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Starch: An Alternative Energy Source for Cats Open Access

Descriptions

Other title
Subject/Keyword
glycemic
calorimetry
carbohydrate
cat
starch
feline
nutrition
Type of item
Thesis
Degree grantor
University of Alberta
Author or creator
Berendt, Kimberley D.
Supervisor and department
Zijlstra, Ruurd (AFNS)
Examining committee member and department
Shoveller, Kate (Senior Scientist, P&G Pet Care)
Gaenzle, Michael (AFNS)
Bell, Rhonda (AFNS)
Zijlstra, Ruurd (AFNS)
Department
Department of Agricultural, Food, and Nutritional Science
Specialization
Animal Science
Date accepted
2014-01-30T10:21:27Z
Graduation date
2014-06
Degree
Master of Science
Degree level
Master's
Abstract
Two studies examined the effects of 3 commercial cat diets varying in glycemic index (GI) based on ingredient composition and starch content (34.1, 29.5, and 23.6% NFE for high, medium, and low GI, respectively) on metabolizable energy (ME), indirect calorimetry and blood measurements. In Study 1, the modified Atwater equation underestimated diet ME by 12%. In Study 2, the RQ decreased with GI (P<0.001) and the REE did not change with diet. Postprandial fat oxidation was inversely related to GI (P<0.050). Postprandial carbohydrate oxidation decreased with GI (P<0.001). Interstitial glucose decreased with GI (P<0.014). Postprandial serum glucose did not change with diet. Postprandial serum insulin was highest for the high GI diet and lowest for the medium GI diet (P<0.016). The responses of cats to dietary starch levels are unique and more prolonged and less pronounced than other species such as humans or dogs.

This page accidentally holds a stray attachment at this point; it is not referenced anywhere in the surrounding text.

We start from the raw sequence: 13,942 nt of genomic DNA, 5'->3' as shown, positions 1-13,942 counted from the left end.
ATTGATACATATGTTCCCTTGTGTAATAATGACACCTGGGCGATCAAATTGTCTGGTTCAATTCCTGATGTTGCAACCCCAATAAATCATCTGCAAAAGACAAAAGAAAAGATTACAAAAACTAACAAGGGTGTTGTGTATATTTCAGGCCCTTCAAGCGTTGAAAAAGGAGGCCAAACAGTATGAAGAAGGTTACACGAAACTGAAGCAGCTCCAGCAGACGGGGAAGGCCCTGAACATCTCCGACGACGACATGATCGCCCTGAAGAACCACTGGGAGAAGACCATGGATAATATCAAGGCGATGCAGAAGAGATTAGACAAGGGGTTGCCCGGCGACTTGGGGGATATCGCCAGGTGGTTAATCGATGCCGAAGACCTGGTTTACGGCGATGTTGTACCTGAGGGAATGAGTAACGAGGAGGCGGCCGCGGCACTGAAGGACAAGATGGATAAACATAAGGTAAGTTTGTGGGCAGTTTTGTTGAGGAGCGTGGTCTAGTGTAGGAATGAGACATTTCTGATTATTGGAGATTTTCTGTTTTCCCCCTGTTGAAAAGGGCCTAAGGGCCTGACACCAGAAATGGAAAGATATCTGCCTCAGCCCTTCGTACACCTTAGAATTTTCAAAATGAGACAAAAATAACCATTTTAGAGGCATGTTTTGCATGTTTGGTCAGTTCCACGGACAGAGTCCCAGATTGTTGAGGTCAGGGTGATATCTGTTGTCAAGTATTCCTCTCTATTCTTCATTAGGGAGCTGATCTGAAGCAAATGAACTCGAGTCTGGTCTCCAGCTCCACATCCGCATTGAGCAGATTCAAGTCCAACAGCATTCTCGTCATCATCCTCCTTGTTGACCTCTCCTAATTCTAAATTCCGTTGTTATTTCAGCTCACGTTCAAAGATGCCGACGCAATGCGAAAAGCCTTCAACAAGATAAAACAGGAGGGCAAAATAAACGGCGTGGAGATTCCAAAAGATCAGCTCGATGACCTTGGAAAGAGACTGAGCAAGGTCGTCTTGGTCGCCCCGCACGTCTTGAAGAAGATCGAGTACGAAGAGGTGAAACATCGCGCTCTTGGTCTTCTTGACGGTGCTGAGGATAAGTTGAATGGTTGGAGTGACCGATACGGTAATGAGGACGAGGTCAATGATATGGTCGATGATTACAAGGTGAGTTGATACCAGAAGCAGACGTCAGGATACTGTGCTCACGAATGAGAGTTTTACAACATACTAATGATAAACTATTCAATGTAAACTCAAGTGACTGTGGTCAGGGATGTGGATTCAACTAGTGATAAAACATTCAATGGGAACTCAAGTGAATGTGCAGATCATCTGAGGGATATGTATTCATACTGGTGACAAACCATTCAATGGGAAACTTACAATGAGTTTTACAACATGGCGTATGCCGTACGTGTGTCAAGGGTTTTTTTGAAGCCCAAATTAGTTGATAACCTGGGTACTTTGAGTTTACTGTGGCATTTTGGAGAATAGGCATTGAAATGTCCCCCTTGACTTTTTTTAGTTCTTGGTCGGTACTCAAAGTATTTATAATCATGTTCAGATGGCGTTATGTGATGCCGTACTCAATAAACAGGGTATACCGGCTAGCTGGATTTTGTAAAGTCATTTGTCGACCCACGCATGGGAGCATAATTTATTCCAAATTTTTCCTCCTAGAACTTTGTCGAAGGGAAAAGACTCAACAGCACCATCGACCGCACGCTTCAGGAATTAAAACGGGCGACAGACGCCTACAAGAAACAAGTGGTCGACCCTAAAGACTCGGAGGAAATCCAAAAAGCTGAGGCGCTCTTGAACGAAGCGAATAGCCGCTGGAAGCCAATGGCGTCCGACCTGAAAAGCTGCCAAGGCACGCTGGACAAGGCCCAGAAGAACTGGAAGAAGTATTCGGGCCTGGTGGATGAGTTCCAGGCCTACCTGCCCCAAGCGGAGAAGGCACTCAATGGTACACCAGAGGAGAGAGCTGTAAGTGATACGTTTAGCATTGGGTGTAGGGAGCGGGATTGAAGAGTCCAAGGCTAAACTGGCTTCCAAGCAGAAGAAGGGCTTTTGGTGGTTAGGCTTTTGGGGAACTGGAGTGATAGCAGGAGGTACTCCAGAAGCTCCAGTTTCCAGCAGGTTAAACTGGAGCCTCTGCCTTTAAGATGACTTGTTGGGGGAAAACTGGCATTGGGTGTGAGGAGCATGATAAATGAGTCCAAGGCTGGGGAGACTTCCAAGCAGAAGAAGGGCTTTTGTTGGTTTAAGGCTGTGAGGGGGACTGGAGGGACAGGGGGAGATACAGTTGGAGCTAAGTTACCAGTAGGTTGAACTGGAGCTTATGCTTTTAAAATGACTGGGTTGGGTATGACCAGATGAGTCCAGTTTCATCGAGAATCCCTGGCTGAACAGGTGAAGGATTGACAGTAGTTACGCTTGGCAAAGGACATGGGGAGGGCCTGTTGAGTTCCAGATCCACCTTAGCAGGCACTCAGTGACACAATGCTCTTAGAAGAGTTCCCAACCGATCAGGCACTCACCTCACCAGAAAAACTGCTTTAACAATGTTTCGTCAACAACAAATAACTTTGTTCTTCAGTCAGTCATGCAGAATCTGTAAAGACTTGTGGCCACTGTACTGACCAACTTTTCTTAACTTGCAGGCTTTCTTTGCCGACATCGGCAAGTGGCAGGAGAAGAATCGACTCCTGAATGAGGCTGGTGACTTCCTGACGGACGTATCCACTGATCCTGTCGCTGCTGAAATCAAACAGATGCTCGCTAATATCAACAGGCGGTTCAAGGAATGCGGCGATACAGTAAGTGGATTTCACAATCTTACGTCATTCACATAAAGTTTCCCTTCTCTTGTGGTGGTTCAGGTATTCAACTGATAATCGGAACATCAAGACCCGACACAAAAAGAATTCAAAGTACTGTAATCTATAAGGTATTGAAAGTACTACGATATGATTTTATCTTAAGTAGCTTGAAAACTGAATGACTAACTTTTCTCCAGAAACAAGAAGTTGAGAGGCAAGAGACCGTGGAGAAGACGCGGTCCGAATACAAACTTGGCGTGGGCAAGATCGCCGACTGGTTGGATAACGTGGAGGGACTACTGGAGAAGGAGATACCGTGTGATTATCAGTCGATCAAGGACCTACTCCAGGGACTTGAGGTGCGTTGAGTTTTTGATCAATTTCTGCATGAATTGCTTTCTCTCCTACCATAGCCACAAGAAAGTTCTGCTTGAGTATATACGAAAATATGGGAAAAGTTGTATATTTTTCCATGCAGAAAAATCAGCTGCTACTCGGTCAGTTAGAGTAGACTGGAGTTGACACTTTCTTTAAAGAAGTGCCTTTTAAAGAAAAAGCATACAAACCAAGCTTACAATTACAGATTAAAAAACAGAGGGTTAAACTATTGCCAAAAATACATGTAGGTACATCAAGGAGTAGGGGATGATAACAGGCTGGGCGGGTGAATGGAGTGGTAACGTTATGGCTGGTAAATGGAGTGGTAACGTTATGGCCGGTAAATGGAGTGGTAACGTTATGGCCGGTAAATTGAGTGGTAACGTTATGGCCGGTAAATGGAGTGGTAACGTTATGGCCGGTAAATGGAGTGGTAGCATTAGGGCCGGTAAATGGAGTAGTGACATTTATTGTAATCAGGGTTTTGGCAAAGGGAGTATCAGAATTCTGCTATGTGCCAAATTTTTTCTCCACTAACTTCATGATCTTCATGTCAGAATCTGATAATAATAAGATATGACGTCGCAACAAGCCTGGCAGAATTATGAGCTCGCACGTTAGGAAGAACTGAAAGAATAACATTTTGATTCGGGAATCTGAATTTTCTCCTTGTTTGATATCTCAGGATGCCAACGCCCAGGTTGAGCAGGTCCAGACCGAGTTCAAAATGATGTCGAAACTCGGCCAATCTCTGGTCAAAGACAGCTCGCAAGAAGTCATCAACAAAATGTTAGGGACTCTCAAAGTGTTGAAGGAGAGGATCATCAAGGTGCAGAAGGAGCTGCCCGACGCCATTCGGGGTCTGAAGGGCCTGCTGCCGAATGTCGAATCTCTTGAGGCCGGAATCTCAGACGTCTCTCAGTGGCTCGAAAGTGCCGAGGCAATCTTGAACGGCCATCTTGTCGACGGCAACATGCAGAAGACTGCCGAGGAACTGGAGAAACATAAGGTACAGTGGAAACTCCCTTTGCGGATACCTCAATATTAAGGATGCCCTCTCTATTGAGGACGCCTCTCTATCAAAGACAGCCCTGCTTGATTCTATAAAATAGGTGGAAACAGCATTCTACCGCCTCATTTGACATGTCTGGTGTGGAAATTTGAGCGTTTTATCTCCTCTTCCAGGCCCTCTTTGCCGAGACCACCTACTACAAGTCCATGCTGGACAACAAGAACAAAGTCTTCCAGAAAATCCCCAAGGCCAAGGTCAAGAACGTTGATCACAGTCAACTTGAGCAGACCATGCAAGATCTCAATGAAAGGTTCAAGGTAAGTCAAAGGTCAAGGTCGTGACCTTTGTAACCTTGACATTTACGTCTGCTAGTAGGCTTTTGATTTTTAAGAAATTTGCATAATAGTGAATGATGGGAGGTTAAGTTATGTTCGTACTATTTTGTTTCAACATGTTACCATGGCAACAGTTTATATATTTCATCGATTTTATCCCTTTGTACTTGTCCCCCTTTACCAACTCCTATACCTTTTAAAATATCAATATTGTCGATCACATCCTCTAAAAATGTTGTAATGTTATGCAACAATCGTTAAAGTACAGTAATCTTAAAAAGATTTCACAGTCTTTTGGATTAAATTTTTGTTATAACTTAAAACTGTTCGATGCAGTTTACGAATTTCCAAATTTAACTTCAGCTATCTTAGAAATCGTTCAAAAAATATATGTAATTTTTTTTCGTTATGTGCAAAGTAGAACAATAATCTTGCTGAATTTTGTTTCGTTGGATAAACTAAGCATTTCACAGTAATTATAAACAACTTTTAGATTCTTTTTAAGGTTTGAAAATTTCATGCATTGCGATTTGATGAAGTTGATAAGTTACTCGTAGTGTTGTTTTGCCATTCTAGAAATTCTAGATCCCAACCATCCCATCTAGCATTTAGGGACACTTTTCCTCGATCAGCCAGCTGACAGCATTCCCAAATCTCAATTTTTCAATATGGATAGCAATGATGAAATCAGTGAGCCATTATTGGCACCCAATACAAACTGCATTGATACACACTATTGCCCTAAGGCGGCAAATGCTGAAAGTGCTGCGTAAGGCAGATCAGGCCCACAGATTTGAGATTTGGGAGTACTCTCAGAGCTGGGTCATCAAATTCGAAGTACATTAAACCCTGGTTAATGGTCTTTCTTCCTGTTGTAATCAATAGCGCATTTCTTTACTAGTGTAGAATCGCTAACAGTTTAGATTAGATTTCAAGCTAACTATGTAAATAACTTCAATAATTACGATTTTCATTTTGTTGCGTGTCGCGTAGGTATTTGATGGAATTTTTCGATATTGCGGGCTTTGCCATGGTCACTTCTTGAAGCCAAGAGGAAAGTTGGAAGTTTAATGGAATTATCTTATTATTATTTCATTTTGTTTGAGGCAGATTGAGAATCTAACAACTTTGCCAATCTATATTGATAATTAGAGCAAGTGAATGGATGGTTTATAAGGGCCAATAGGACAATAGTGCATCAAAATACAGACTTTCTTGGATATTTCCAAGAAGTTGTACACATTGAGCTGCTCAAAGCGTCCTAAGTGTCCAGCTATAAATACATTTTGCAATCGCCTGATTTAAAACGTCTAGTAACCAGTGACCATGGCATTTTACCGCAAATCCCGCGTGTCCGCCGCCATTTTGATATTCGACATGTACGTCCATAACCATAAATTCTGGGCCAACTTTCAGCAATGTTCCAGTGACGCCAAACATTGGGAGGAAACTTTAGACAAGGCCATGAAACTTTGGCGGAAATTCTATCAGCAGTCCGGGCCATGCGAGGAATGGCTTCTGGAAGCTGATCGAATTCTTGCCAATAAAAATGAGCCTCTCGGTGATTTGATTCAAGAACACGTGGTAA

Language
English
DOI
doi:10.7939/R33T9DF5P
Rights
Permission is hereby granted to the University of Alberta Libraries to reproduce single copies of this thesis and to lend or sell such copies for private, scholarly or scientific research purposes only. Where the thesis is converted to, or otherwise made available in digital form, the University of Alberta will advise potential users of the thesis of these terms. The author reserves all other publication and other rights in association with the copyright in the thesis and, except as herein before provided, neither the thesis nor any substantial portion thereof may be printed or otherwise reproduced in any material form whatsoever without the author's prior written permission.
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